My Lords, it is a particular privilege for me to be the first to have the opportunity to congratulate the noble Lord, Lord Hussain, on his immaculate maiden speech. It combined exactly what the House likes to hear: a very interesting explanation of his background and experience, and then some very interesting thoughts on the situations that he has faced in the many varied activities in which he has been involved. I could not help thinking that he was almost a founder member of the big society, given the part that he has played both in Rochdale and in Luton, which makes it even easier for me to call him my noble friend. As he has been unsuccessful standing for election twice but has now been welcomed to these Benches, I hope that he will not have to stand for election again.
I was also pleased with the noble Lord's commercial experience of having run things. He has passed the Sugar test as someone who has actually run something. I plead guilty myself: I speak in this debate as somebody who has spent all my life, apart from my time in government, trying to run things in business. I endorse strongly what the noble Lord, Lord Sugar, said. Given my noble friend's particular background, the situation we face, the attempts to traduce the Muslim tradition in the world at present, and the need for people with the courage to speak out against some dangerous and evil people who are trying to mislead many of their community, he has a valuable part to play. I know that the House will listen with great interest to his further contributions, which we will certainly welcome.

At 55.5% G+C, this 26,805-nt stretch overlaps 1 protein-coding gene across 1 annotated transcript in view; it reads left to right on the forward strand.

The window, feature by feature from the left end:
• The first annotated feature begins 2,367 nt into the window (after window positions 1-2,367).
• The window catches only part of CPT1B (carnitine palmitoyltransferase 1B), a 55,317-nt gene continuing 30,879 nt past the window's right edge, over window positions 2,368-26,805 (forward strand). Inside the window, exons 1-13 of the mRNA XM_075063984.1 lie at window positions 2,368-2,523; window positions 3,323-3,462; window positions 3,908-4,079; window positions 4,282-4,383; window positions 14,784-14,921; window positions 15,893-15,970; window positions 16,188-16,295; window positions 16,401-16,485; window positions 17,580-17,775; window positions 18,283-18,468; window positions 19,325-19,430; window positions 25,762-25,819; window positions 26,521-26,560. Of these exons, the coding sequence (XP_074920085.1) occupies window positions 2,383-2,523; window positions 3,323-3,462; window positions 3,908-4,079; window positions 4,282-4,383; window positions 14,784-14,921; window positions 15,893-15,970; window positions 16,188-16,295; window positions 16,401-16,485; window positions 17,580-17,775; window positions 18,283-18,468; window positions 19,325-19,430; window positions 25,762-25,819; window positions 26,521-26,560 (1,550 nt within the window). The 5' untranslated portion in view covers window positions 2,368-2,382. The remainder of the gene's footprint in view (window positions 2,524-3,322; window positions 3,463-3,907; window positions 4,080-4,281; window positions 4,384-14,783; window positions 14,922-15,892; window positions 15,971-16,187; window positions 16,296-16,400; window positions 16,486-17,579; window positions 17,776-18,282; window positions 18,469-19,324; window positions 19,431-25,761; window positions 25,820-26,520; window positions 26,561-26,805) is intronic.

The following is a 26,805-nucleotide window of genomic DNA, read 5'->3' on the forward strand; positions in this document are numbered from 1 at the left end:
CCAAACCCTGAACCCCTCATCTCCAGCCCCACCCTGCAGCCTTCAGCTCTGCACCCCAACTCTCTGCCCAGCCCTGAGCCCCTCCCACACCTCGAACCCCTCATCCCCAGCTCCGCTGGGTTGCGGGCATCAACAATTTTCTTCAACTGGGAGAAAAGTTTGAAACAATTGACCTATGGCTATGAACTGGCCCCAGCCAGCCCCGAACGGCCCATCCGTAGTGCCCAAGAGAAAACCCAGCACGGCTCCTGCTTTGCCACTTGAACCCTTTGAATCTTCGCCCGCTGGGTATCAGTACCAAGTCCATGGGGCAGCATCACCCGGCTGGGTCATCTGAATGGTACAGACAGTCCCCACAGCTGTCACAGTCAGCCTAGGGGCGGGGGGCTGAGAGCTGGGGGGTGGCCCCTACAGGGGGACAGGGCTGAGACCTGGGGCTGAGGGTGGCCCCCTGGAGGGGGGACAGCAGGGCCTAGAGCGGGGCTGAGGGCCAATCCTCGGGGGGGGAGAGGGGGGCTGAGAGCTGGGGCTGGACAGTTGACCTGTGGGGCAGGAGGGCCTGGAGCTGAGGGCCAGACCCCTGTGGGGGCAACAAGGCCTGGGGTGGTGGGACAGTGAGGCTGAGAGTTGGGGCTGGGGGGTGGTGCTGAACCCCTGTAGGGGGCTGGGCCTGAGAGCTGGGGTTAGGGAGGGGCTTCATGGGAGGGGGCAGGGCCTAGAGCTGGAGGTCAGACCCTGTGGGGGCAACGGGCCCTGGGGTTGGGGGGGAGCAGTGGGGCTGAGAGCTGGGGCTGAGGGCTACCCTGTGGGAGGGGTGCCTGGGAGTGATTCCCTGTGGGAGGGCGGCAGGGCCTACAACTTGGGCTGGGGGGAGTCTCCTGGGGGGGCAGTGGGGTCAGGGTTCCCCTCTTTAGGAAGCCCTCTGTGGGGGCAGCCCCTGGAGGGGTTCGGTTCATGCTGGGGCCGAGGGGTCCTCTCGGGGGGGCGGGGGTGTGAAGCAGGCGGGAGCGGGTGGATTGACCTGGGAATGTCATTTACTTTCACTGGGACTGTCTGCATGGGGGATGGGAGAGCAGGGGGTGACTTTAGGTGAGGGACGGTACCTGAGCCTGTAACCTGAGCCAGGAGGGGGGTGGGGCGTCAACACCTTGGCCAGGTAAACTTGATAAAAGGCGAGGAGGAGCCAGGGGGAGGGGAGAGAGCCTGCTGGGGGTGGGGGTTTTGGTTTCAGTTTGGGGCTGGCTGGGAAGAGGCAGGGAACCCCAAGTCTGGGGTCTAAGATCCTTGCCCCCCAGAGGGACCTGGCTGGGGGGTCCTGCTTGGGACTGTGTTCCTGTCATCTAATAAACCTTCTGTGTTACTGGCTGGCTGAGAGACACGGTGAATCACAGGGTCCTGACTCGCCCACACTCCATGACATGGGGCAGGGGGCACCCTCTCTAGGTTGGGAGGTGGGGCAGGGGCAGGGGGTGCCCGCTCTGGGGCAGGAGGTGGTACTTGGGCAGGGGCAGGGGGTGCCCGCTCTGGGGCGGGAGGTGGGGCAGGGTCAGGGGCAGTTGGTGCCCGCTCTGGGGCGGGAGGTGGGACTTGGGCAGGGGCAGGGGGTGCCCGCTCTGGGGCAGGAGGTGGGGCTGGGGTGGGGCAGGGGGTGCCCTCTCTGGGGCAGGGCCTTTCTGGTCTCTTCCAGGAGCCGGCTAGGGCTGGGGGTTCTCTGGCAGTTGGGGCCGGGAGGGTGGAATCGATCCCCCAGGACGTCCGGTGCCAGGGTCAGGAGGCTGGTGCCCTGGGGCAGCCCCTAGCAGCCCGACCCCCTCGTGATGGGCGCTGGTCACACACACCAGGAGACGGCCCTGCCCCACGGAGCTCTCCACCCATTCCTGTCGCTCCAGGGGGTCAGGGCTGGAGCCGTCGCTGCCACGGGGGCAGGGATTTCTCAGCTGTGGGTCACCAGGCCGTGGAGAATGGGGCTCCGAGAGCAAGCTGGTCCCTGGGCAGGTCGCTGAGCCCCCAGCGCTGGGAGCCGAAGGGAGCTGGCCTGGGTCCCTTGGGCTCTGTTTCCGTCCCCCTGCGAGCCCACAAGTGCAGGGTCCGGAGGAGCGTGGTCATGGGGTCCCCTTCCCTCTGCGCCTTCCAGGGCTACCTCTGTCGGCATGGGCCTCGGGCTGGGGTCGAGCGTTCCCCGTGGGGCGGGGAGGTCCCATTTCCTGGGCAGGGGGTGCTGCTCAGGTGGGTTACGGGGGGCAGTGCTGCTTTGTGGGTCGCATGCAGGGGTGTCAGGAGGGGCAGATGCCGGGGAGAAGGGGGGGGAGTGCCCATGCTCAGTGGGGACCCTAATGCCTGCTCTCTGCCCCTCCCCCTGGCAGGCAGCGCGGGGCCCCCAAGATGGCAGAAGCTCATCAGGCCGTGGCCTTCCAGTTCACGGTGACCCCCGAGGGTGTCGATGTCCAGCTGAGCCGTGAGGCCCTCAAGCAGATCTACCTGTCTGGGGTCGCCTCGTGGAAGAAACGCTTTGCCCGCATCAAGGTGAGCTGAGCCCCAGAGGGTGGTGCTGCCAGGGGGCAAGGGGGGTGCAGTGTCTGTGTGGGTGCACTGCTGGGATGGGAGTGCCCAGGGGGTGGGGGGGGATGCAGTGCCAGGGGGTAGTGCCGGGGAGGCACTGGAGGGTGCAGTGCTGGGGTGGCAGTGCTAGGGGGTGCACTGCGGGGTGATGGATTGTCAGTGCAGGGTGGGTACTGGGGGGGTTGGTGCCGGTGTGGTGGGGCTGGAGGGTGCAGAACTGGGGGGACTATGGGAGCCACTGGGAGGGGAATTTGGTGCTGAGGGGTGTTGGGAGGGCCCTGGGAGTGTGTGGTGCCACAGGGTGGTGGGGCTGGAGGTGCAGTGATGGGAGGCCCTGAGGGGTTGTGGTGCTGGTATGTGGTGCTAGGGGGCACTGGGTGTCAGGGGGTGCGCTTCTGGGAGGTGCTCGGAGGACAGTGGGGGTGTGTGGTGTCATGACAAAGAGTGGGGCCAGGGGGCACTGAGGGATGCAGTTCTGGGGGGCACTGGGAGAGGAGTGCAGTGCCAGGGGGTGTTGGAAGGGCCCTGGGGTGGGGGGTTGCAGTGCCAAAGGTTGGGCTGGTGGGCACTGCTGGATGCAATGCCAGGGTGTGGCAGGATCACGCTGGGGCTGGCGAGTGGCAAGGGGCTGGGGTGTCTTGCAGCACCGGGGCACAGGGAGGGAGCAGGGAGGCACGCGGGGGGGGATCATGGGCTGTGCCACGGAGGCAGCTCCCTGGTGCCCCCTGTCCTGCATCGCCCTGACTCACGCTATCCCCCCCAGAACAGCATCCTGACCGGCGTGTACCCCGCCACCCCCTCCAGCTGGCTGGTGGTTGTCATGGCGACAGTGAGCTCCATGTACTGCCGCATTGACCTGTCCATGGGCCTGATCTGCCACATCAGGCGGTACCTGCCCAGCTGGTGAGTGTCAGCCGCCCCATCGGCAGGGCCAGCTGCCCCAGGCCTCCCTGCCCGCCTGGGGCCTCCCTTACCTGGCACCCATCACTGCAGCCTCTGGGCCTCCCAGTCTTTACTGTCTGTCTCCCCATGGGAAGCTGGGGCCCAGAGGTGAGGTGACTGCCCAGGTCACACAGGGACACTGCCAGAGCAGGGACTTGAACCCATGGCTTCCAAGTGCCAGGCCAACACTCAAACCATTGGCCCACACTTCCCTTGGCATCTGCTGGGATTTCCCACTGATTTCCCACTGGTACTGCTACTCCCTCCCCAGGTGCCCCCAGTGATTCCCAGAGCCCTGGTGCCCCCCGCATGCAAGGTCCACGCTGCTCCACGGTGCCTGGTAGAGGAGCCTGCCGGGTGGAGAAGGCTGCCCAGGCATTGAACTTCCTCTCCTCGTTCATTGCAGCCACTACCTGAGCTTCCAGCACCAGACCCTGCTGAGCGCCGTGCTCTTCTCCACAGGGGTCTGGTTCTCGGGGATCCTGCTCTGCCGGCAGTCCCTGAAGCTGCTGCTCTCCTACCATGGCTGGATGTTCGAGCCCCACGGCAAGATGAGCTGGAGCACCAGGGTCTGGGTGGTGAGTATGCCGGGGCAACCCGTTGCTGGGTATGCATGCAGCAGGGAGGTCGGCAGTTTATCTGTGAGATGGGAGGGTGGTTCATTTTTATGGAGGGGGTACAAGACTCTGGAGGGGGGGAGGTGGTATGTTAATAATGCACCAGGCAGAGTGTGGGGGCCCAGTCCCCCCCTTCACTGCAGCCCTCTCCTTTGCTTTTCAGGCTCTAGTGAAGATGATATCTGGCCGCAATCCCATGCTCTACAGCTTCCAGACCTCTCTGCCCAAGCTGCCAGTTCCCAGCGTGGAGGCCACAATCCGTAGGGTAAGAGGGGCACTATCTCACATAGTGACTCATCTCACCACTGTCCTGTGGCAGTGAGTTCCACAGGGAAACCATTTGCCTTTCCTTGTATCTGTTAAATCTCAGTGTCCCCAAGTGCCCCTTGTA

I thank my noble friend Lord Lawson for the way in which he introduced the debate. I shall just repeat my previous remarks about elections: under a different form of House, I do not think that the House would have had the privilege-the day after the Budget-of having a debate led with the authority and experience that we had from my noble friend. However, I am afraid that I have just one comment, which is that I do not think that he is quite as good a Tory and exponent of Conservative economic policy as the noble Lord, Lord Sugar, but in other respects he was extremely good.